Almost 60,000 Londoners living in the private rented sector are likely to become homeless over the next six years if the government maintains the freeze on Local Housing Allowance (LHA), according to new analysis for London Councils.
The cross-party group has commissioned independent research from Alma Economics that estimates an additional 16,500 to 22,000 London households will become homeless by 2030 unless LHA is raised .
London Councils calculates that 22,000 households equates to 58,740 individuals – including 28,000 children .
One in seven London private renters are reliant on LHA to meet their housing costs .
Alma Economics’ research suggests restoring LHA to cover at least 30% of local market rents would save the public finances in London more than £100m each year. Most of these savings would come from reduced pressure on London boroughs’ homelessness services, but also from lower costs to other parts of the public sector such as the NHS and social care.
Amid worsening homelessness pressures in the capital, London Councils is urging the government to end the freeze on LHA. The policy measure is one of the group’s top priorities in its submission to the government’s upcoming Autumn Statement, which will set out future spending plans.
London accounts for more than half (57%) of England’s total number of homeless households in temporary accommodation. London Councils’ most recent figures show that almost 170,000 Londoners are currently homeless and living in temporary accommodation arranged by their local authority – equivalent to around one in 50 Londoners overall and one in 23 children in the capital.
Boroughs warn that the situation is increasingly unmanageable and that they are set to overspend their homelessness budgets by £90m this year.
Turbulence in the capital’s private rented sector is a critical factor behind the growing numbers of homeless Londoners. Separate research commissioned by London Councils and partners, published in July, revealed a 41% drop in private rental listings in the capital since 2020, with a corresponding 20% increase in listed rental prices.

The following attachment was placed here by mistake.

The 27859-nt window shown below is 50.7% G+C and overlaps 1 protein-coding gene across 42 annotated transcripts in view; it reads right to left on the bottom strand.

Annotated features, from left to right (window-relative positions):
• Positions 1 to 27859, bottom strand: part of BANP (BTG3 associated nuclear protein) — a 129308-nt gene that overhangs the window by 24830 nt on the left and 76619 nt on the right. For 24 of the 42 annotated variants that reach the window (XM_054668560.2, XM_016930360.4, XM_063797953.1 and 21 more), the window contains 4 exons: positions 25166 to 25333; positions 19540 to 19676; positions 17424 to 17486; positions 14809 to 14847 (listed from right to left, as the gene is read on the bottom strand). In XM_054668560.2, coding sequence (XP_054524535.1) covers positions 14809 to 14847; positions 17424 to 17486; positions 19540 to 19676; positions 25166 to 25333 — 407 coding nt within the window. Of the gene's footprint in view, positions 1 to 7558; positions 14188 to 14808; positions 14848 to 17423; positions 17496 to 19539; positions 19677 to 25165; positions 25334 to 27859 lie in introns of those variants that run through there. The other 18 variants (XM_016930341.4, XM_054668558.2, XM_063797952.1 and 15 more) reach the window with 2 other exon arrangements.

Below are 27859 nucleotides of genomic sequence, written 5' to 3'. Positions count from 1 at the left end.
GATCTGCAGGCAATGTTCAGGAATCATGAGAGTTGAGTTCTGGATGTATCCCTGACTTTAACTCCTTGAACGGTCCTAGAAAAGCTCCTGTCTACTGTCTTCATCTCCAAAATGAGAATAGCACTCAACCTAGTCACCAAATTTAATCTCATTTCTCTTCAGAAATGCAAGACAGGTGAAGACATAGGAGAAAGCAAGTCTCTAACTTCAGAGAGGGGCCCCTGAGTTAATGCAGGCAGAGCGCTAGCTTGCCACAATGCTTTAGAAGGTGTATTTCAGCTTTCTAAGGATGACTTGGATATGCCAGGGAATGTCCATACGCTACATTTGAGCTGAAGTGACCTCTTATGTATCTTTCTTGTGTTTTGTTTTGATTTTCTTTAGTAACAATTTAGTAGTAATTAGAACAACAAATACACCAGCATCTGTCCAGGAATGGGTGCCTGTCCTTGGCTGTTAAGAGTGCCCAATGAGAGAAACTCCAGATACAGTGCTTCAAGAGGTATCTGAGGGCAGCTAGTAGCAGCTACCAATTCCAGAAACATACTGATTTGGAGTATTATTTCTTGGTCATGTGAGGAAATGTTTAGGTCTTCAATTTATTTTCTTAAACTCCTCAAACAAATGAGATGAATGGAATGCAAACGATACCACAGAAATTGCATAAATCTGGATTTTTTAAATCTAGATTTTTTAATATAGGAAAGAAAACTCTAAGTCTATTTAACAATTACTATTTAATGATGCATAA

Only 2.3% of London listings on Rightmove in 2022-23 were affordable to those using the benefit to pay their rent – falling from 18.9% in 2020-21.
Cllr Darren Rodwell, London Councils’ Executive Member for Regeneration, Housing & Planning, said:
"Raising Local Housing Allowance is vital for getting a grip on the homelessness crisis.
“London’s homelessness pressures are already enormous and unsustainable. On current trends, almost 60,000 more London renters are set to become homeless in the coming years.
“London is the epicentre of the national homelessness crisis. The situation is increasingly unmanageable and requires urgent government action. We cannot continue in this disastrous direction.
“Just as the government boosted LHA during the Covid-19 pandemic to prevent a wave of mass homelessness, we need a similar emergency response to the situation today. An increase in LHA will help low-income households pay their rents and avoid homelessness, which can be so devastating to families and bring massive costs to local services.”
More information and a link to the full analysis can be found here.
 Local Housing Allowance (LHA) goes to eligible households as part of their housing benefit or Universal Credit payment to cover housing costs if they have a private landlord.
LHA was introduced in 2008 as a way of setting the rent element of housing benefit for tenants living in the private sector. In 2011 the government reduced the LHA from covering 50% of local market rents to the 30th percentile. Following this, the link between LHA rates and actual rent increases was broken when they were uprated by the Consumer Price Index (CPI) in 2013, prior to a 1% cap on uprating in 2014 and 2015, before a four-year freeze from April 2016.
In response to the Covid-19 pandemic, the government lifted LHA rates in April 2020 to cover the 30th percentile of local market rents. However, since this point LHA rates have once again been frozen – despite a dramatic rise in rents over the same period.
 Alma Economics was commissioned by London Councils to estimate the impact of ending the freeze in LHA rates on public sector finances, specifically, the additional public expenditure required to fulfil the higher LHA rates and financial savings from reduced levels of homelessness.
This replicated much of the methodology applied in Alma Economics’ 2019 report for Crisis, which estimated the social benefits of a similar policy change for the country as whole.
 Alma Economics’ analysis is based on household numbers. Using figures for average household size, including the number of children in homeless households, London Councils is able to estimate the number of individuals affected.
 The latest available government data shows 393,773 LHA claimants in London. There are around 2,700,000 private renters in the capital.